×

Passing on the idea

Area teams not competing vs. other schools

Vindicator file photo / R. Michael Semple The Ursuline Irish and quarterback Brady Shannon, right, won’t be competing in any passing scrimmages in the near future. Several teams opted not to take the chance despite an order that allowed teams to do so — under heavy restrictions — during the pandemic.

The Ohio Department of Health issued an executive order earlier this week allowing for contact and non-contact competition to resume for sports on a short-term basis, but the impact seems somewhat minimal in the Mahoning Valley.

The announcement, which came during Gov. Mike DeWine’s news conference Tuesday and was made by Lt. Gov. Jon Husted, also gives area football teams the chance to scrimmage against other schools — with several critical and arduous restrictions, including testing all players and staff.

With the first scrimmage of the season nearly one month away, that sounds like exciting news for area football teams, but not many seem to be jumping at the opportunity to line up against someone else.

“At this point, no, we haven’t (considered it),” said Girard coach Pat Pearson shortly after hearing the news. “I know they just talked about that. We’re just going to keep it in house at this point.”

The following teams also confirmed they will not attempt to scrimmage against another school: Brookfield, Lakeview, Ursuline, Niles, Warren G. Harding, Austintown Fitch, East, Springfield, Liberty, Girard, Hubbard, Mineral Ridge, Poland, LaBrae, Champion, Canfield, Western Reserve and McDonald.

The choice is understandable considering the circumstances and guidelines. The order allows for competitive games and tournaments for contact sports to take place until Wednesday. Open gyms and practices also are allowed with another team. However, according to DeWine, teams must use the following precautions:

• Testing of all players, coaches, athletic trainers, support staff and officials before travel and competition;

• Daily symptom assessments;

• Athletic trainers must wear a face covering while attending to a player;

• Coaches and officials strongly are recommended to wear a face covering, when possible;

• Strict social distancing by players who are not actively engaged in practice or competition and;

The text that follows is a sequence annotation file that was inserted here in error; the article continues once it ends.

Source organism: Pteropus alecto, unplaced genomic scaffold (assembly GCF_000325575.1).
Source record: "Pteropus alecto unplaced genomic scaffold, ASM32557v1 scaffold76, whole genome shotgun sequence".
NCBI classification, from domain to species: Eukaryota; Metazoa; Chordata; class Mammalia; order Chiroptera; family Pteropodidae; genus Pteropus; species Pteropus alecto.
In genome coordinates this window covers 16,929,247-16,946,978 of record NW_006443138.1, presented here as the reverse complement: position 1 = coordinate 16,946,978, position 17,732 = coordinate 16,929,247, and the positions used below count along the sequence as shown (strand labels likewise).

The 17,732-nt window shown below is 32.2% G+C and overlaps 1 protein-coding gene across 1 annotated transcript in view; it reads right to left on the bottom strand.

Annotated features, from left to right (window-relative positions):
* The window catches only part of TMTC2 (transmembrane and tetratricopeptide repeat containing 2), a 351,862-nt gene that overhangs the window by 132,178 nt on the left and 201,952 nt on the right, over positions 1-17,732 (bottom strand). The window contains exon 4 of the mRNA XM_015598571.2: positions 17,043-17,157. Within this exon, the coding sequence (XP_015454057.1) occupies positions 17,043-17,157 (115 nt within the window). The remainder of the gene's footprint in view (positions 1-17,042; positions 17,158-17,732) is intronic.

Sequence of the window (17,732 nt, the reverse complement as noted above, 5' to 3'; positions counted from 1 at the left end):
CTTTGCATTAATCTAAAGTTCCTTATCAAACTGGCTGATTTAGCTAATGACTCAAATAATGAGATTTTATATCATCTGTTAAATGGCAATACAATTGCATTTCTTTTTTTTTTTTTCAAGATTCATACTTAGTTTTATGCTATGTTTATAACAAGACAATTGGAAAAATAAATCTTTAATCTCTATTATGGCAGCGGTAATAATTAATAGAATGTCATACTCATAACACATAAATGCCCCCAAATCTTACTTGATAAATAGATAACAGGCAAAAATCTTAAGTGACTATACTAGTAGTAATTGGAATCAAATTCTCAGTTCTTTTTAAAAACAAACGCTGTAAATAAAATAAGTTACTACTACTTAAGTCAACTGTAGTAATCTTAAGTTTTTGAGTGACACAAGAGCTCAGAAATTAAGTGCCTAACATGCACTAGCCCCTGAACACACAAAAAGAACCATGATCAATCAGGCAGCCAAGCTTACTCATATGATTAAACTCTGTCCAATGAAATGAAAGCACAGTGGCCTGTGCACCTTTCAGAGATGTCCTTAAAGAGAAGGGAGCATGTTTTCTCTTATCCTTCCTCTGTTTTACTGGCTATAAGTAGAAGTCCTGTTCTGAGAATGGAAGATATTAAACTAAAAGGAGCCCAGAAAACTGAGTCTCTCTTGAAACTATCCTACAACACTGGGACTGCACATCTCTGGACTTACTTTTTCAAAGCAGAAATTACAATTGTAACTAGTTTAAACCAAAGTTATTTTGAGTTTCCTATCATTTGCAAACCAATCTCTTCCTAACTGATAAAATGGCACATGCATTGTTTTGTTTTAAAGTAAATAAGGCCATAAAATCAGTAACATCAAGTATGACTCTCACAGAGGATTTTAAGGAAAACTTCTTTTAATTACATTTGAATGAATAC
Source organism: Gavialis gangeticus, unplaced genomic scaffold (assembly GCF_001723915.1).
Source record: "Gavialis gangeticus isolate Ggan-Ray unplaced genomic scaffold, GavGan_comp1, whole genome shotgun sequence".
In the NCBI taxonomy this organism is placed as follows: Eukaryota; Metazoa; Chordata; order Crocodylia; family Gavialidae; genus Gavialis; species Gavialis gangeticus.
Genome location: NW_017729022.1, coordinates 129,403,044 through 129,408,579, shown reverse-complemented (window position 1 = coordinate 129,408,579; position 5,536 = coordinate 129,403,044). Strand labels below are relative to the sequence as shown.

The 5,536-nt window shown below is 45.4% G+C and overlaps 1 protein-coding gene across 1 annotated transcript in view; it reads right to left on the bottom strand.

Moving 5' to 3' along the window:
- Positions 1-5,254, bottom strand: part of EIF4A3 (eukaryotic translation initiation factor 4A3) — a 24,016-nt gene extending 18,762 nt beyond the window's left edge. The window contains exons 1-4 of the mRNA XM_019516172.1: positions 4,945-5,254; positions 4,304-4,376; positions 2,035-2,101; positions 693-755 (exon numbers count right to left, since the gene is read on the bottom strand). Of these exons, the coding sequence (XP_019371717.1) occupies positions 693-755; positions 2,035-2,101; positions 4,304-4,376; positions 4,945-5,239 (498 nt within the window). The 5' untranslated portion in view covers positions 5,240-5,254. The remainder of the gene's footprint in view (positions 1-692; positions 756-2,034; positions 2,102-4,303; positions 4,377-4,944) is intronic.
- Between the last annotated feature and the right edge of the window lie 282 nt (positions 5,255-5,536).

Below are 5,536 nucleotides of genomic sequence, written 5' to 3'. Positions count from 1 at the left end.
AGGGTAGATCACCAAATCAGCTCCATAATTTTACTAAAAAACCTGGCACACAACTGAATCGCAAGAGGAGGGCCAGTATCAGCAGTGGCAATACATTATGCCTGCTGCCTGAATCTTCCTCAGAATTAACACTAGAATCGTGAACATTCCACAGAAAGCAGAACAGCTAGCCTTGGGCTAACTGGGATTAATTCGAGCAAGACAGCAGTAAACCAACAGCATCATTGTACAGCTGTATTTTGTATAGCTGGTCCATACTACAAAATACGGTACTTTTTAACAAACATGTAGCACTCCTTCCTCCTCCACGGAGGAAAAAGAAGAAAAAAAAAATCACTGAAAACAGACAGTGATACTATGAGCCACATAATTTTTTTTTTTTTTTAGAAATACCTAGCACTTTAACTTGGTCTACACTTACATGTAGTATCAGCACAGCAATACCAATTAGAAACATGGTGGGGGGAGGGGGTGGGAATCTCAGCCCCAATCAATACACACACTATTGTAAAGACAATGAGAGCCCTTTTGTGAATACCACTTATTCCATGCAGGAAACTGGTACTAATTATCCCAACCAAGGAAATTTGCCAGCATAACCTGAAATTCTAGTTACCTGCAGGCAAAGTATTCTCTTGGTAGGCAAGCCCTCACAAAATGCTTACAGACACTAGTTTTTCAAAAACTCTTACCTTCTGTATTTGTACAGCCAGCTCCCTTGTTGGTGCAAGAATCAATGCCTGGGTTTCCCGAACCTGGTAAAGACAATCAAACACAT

• Immediate isolation and medical care for a participant who develops symptoms.

The list is in-depth, would require permission from several levels of a school district and, in most cases, be a financial burden.

“They said the whole team had to get tested and the coaches,” Brookfield coach Randy Clark said. “I don’t know who’s getting tests back that fast, but no, we’re not doing any passing scrimmages.”

Several coaches said they would consider the notion if the restrictions are lessened. Teams currently are allowed to have 7-on-7 passing “scrimmages” against themselves, and that seems to be the way schools are trending.

Pearson, whose Girard Indians have long been known as a team that likes to pass the football, said he would love for his group to sharpen its skills by facing other schools, but he doesn’t think the risk is worth the reward.

“Things change every day,” he said. “It’s crazy. It seems like, when you look at it, there’s a new rule, a new guideline. Definitely, I think you’re at a disadvantage when you don’t get to do those 7-on-7s and those types of situations. It’s something I would like to do, but I would have to follow lead from what’s coming down from the state, the board (of education), our superintendent and our AD (athletic director). I’d go through them before we could make any decisions or choices.”

He’s obviously not alone in his thinking.

Mineral Ridge coach Brian Shaner is a coach who prefers his team competing in as many passing scrimmages as possible in the summer. A former head coach at Rayen, East and Niles, he annually enters his teams into tournaments throughout the Mahoning Valley during June and July.

The calamity of 2020 has altered his methods.

“This year, the approach we’re taking is more inner-squad,” he said. “Not only because it’s what we’re supposed to do and what we’re allowed to do based on the guidelines sent down to us by (the OHSAA) as well as the health department, but our numbers are up this year. We’re competitive through the inner-squad realm.

“Would we like to be able to reach out and get together with other Trumbull County schools? Yes, we would like that,” he added. “Everyone knows Trumbull County is in the red, and it doesn’t seem like we’re going to be doing too much here in the near future So again, we’re going to focus on us in terms of making us better internally.”

The order is on a “short-term basis,” according to Husted.

He said it will be re-evaluated Wednesday, and the results of this trial run could play a role in how the state decides how to move forward in some areas.

“We hope to use this to inform our future decisions as it relates to return to play,” said Husted during the news conference.

On June 22, DeWine and the OHSAA allowed schools to enter “Phase 2” of a campaign to restart sports in Ohio. This allowed contact sports to have open gyms / fields, workouts and training as long as safety measures were followed. The goal of the “Responsible RestartOhio” is to have high school sports back in full swing by Aug. 1.

NEWSLETTER

Today's breaking news and more in your inbox

I'm interested in (please check all that apply)